In honour of Svetlana Alexievich’s awarding of the Nobel Prize in Literature 2015, I unearthed my first-impression review written four years ago of Zinky Boys, a masterpiece of non-fiction writing.
I just finished reading Zinky Boys and I don’t feel very well. The stories Alexievich reports are like a fist in the stomach, every single one of them hits you hard, and leaves you with a feeling of nausea and deep, deep sadness. Because it is so powerful, I really liked the way she reported about the war: since she doesn’t want to write about it, she reports about the people who were affected by it. She writes, at the very beginning: “I can’t rid myself of the feeling that war is the product of the male nature. I find it hard to fathom” and so in order to understand, she reports a vivid and wide account of what went on through first-hand stories of those who were involved, one way or another, in the Afghan war fought by the Soviet Union. 
Every story is different, but there are reoccurring themes: the idea of being lied to regarding the purposes of the war, the lack of brotherhood between the soldiers, the sense of alienation from society after the war: “The only thing we had in common was fear. We were all lied to in the same way, we all wanted to survive and we all wanted to get home. What we’ve got in common now that we are back home is that we haven’t got a thing to call our own (…) The young people ignore us. There is absolutely no mutual understanding.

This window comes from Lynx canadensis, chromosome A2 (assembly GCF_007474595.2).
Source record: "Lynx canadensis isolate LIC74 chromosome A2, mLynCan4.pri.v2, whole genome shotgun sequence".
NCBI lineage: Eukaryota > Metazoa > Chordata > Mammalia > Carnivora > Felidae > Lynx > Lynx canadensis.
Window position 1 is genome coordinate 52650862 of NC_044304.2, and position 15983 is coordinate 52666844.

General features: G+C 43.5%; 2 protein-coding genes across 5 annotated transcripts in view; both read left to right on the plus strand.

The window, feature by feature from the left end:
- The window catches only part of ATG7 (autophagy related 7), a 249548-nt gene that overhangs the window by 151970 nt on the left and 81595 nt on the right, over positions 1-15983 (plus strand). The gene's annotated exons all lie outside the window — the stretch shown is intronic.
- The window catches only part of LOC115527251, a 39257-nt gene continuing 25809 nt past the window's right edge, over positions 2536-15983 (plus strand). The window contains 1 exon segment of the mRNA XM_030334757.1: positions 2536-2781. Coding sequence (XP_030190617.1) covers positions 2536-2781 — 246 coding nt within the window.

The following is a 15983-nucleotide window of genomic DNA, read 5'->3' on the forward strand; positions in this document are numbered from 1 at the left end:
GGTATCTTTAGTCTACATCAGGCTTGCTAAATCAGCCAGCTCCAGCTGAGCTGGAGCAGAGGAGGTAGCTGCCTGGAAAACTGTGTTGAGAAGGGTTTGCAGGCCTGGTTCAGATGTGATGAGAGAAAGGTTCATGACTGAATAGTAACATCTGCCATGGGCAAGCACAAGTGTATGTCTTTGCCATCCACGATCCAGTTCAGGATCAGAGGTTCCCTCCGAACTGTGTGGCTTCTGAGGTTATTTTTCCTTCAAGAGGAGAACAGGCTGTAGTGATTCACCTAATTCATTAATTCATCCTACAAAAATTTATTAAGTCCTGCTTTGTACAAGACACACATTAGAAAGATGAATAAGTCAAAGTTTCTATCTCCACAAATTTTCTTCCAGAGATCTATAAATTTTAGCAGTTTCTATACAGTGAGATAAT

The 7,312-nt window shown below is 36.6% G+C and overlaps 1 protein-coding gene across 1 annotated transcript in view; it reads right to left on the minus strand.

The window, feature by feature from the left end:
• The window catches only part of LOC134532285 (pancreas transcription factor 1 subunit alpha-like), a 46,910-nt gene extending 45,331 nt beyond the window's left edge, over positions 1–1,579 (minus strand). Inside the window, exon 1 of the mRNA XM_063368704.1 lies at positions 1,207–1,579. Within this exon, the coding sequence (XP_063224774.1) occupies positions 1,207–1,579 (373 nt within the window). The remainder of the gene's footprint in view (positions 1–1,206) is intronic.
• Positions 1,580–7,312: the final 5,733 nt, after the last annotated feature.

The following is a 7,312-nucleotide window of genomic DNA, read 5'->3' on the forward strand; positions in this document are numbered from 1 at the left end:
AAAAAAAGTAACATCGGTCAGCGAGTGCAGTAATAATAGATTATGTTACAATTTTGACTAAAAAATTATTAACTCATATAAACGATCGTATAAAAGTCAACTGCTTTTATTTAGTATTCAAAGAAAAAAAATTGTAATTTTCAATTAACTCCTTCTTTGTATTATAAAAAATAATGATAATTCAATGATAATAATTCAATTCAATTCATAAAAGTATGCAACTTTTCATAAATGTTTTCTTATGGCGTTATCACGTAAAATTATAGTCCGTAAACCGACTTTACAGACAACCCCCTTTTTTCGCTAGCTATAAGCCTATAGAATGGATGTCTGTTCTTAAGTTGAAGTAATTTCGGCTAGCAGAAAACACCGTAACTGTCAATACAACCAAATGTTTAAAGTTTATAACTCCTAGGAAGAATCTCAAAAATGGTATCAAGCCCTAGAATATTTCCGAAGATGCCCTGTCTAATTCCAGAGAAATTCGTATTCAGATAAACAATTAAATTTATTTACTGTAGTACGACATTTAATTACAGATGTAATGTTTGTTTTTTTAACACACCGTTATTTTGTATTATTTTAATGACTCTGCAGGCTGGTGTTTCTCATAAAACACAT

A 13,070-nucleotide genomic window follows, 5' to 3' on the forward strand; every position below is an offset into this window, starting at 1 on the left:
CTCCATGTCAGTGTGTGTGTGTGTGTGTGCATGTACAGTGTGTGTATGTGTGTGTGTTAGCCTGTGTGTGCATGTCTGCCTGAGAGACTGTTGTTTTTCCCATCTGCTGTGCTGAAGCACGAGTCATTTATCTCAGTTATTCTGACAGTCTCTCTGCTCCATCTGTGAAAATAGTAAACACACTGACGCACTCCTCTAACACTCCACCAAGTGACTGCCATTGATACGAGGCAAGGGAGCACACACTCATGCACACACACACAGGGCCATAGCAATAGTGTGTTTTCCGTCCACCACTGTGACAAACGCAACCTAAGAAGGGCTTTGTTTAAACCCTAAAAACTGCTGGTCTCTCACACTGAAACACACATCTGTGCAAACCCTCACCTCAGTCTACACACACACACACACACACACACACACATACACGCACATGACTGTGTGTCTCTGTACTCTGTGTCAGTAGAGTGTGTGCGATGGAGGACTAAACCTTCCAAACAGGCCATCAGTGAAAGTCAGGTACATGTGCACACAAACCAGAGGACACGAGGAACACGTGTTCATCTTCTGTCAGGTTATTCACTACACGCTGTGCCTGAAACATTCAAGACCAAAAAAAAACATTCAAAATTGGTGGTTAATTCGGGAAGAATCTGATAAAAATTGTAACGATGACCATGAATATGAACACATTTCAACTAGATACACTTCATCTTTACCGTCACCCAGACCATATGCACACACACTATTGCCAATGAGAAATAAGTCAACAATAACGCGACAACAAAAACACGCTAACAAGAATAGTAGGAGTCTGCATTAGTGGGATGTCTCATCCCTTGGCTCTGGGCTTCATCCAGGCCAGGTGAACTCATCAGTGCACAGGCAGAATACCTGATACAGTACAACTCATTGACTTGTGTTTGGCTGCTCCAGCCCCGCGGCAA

The different accounts explain the reasons why those people went to Afghanistan, how they felt while they were there, and how they felt afterwards. I appreciated the diversity in the roles of the people Alexievich interviewed: not only the soldier, but also the nurse, the doctor, the civilian employee and, most importantly, the mother. By listening to the mothers of those who died, we don’t limit the experience of the war to the survivors, but we also get to know those who came back in the zinc coffins.
The mothers’ accounts were the most emotional to read. As a reader, I feel that every experience I encounter, as shocking as it can be, can be somehow accepted, but the memory of a mother who has lost her son is very hard to deal with. One of them, while talking about her son, kept on repeating “My little sunshine” and I could imagine she was crying while telling the story to Alexievich. [52-53] I feel she kept the interviews as genuine as possible, and I’m grateful for that, because sometimes it’s not enough to repeat a story, but you need to convey the way it was told to report it fairly. I think Alexievich has done a marvelous job in that respect.
The stories are honest and sometimes confused, but mostly they show how humanity and inhumanity coexist within human beings. She reports the memories she’s told without trying to make sense of them, letting the person speak about random events, spitting out all their disillusionment and, often, anger. A private recalls his frustration when he realises he’s not been told the truth, and he wants to do something about it. His mother stops him and says: “We’ve lived like this all our lives”. 
Zinky Boys is not only about the Afghan war, it’s also about being a citizen of the Soviet Union: this social-political-military combination makes it incredibly compelling to read.